German Chancellor Angela Merkel at a session of the Bundestag Lower House of Parliament in Berlin Wednesday. Germany's top federal prosecutor told legislators today that he is opening a formal inquiry into allegations that the NSA tapped her phone.
Germany's top federal prosecutor is investigating allegations that the U.S. National Security Agency tapped Chancellor Angela Merkel's cellphone. The inquiry won't focus on wide spying activities attributed to the agency, which allegedly included snooping on data connections and companies in Germany.
As newspaper Deutsche Welle reports, the public announcement is a reversal from last week, when it seemed the prosecutor wouldn't pursue the case.
From Berlin, NPR's Soraya Sarhaddi Nelson reports for our Newscast unit:
"Chief federal prosecutor Harald Range has been under increasing public pressure to investigate NSA surveillance in Germany. But the formal probe he announced to the German Parliament today will be limited to the bugging of Merkel's cellphone.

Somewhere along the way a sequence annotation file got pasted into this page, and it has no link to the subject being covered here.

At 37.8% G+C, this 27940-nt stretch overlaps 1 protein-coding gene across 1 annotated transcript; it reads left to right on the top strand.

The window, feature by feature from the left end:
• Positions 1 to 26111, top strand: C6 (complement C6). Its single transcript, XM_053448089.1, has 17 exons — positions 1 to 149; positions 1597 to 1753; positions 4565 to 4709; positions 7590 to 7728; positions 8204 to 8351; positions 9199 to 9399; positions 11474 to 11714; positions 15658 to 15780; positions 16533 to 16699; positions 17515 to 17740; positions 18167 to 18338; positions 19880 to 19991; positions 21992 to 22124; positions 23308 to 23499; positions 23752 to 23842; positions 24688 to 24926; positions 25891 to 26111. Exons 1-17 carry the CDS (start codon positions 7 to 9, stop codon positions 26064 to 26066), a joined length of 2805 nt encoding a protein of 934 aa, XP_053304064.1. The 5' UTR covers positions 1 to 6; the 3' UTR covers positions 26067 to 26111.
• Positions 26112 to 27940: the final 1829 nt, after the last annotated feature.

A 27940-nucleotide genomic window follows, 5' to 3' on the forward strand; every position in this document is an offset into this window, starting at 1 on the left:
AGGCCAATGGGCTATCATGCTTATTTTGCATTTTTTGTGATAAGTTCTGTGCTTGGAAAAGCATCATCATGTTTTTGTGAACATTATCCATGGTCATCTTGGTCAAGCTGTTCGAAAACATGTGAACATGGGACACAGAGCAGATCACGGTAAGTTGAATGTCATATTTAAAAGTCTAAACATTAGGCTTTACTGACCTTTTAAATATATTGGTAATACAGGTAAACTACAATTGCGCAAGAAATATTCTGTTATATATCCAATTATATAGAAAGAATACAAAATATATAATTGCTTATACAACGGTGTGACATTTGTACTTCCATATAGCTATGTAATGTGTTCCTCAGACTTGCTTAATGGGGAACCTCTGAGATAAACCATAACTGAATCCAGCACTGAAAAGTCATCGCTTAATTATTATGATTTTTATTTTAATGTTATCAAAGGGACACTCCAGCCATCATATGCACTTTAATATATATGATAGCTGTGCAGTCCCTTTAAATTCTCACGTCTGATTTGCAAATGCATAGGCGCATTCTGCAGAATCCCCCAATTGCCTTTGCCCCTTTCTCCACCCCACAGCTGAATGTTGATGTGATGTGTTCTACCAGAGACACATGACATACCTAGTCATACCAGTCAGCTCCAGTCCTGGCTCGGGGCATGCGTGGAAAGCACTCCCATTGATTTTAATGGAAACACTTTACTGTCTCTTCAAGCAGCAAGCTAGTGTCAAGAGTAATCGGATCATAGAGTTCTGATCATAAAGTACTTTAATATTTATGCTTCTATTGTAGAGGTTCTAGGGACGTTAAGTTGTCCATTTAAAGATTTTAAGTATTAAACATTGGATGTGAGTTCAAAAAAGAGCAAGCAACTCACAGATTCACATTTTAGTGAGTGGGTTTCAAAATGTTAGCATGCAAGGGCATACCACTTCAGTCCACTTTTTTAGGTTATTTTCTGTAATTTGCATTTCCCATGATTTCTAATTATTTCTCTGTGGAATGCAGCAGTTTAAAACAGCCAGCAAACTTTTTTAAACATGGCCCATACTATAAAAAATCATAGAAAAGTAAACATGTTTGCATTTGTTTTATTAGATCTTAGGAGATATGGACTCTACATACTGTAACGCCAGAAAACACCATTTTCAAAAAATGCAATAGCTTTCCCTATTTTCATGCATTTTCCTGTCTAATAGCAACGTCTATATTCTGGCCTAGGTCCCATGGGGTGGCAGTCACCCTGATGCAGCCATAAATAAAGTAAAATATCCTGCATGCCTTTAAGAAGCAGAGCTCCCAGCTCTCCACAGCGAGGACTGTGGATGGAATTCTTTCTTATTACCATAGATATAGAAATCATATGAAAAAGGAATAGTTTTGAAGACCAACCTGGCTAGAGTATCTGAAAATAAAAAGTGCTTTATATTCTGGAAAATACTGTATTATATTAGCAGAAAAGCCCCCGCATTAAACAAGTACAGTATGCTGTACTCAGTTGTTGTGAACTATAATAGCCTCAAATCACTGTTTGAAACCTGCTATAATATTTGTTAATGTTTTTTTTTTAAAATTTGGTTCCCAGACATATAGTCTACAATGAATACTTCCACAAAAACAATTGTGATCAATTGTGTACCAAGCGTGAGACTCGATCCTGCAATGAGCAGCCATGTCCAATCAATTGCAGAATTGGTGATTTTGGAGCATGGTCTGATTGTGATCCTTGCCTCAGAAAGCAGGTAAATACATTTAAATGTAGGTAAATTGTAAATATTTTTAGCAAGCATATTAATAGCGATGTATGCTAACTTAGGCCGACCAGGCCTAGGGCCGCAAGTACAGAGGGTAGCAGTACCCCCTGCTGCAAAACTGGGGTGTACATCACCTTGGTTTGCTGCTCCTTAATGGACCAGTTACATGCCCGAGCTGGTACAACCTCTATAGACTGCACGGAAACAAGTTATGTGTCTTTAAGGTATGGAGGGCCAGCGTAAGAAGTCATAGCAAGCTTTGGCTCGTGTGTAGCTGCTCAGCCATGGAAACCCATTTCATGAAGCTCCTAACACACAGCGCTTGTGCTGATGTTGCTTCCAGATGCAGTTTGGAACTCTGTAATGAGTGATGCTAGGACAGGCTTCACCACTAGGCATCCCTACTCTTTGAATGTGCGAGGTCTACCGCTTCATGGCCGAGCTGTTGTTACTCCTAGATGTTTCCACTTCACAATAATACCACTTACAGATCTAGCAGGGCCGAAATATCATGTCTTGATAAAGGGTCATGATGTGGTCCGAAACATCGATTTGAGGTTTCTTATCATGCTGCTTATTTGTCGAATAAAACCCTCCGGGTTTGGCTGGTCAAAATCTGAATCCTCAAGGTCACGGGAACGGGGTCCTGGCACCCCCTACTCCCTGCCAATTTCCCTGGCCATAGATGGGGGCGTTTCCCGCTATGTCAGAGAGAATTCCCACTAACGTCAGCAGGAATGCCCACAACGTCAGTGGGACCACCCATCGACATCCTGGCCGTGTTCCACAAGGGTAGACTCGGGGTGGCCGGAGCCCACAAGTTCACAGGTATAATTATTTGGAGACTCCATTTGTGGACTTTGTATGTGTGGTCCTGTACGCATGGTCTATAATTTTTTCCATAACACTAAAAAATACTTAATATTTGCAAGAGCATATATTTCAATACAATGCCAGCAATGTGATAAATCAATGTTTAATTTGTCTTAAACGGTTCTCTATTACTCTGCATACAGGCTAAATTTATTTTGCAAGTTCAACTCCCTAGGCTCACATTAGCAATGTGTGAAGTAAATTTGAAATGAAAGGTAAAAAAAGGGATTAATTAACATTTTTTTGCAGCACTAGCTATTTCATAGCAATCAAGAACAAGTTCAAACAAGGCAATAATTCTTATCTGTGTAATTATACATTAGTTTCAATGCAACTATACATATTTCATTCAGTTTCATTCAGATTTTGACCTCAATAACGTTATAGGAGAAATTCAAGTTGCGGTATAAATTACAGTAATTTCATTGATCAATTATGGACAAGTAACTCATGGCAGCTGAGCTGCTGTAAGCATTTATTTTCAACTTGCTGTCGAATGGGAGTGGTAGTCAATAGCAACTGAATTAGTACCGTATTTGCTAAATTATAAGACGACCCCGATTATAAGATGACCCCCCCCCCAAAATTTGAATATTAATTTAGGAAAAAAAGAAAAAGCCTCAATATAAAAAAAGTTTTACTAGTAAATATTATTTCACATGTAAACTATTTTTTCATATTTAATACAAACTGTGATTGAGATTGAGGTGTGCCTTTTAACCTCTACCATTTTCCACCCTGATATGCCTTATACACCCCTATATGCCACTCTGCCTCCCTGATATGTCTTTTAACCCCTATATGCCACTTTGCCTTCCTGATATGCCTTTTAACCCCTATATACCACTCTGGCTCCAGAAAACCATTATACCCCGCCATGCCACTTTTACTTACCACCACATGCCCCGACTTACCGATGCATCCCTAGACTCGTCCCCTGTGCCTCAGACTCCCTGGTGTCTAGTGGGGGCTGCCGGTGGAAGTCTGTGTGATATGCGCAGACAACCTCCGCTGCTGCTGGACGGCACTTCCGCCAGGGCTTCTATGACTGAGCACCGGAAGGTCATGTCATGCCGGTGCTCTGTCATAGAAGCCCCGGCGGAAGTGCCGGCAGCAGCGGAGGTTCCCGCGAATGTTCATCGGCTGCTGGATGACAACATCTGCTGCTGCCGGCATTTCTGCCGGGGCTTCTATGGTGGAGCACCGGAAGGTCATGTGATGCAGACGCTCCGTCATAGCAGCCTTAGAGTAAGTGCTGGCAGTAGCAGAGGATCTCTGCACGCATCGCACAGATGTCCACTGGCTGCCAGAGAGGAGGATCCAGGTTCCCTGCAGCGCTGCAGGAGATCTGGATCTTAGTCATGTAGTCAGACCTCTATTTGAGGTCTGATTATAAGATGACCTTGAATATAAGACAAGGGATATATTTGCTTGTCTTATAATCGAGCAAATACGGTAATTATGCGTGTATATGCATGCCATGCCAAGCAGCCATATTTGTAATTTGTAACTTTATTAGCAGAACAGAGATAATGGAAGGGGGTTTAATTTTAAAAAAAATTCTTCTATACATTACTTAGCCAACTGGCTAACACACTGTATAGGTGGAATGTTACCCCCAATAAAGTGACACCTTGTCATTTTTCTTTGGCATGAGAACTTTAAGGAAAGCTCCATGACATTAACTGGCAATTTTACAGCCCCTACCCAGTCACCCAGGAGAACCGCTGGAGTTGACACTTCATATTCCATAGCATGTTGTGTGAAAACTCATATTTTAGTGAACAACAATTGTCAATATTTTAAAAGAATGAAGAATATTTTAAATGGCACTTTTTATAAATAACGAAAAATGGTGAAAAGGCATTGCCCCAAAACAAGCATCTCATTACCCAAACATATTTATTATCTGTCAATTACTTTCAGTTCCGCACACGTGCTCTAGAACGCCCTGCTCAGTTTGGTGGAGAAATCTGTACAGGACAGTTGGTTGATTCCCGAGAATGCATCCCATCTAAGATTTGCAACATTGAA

"The chancellor has repeatedly demanded an explanation from Washington about the alleged tapping of her phone, but never received one.
"That allegation, along with revelations of U.S. agents conducting widespread phone and Internet surveillance of Germans, has strained relations between Washington and Berlin.
"The NSA is also accused of tapping the phone of Merkel's predecessor, Gerhard Schroeder, after he spoke against then-President Bush's calls for war in Iraq."
As you'll recall, charges about NSA spying on Merkel arose in October, relying on documents leaked to the media by former agency contract worker Edward Snowden. President Obama has said the U.S. isn't spying on Merkel.